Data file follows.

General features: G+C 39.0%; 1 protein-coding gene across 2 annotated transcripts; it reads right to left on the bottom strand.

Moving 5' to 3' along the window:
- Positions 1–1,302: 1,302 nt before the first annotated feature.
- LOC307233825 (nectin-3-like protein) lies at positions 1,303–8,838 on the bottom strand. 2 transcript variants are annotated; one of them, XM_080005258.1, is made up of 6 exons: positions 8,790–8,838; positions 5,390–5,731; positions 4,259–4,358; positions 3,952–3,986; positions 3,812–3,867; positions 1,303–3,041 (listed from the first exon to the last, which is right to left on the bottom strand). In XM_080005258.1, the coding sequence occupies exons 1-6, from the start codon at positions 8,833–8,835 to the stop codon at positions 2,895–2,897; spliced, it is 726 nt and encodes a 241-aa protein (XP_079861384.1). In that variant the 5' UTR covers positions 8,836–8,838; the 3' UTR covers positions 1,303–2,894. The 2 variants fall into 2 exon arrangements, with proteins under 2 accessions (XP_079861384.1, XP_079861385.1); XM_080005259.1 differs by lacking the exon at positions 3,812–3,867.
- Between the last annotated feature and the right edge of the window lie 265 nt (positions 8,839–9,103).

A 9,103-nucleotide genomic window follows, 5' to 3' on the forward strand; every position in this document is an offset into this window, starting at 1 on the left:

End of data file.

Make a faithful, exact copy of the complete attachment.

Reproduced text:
General features: G+C 39.0%; 1 protein-coding gene across 2 annotated transcripts; it reads right to left on the bottom strand.

Moving 5' to 3' along the window:
- Positions 1–1,302: 1,302 nt before the first annotated feature.
- LOC307233825 (nectin-3-like protein) lies at positions 1,303–8,838 on the bottom strand. 2 transcript variants are annotated; one of them, XM_080005258.1, is made up of 6 exons: positions 8,790–8,838; positions 5,390–5,731; positions 4,259–4,358; positions 3,952–3,986; positions 3,812–3,867; positions 1,303–3,041 (listed from the first exon to the last, which is right to left on the bottom strand). In XM_080005258.1, the coding sequence occupies exons 1-6, from the start codon at positions 8,833–8,835 to the stop codon at positions 2,895–2,897; spliced, it is 726 nt and encodes a 241-aa protein (XP_079861384.1). In that variant the 5' UTR covers positions 8,836–8,838; the 3' UTR covers positions 1,303–2,894. The 2 variants fall into 2 exon arrangements, with proteins under 2 accessions (XP_079861384.1, XP_079861385.1); XM_080005259.1 differs by lacking the exon at positions 3,812–3,867.
- Between the last annotated feature and the right edge of the window lie 265 nt (positions 8,839–9,103).

A 9,103-nucleotide genomic window follows, 5' to 3' on the forward strand; every position in this document is an offset into this window, starting at 1 on the left: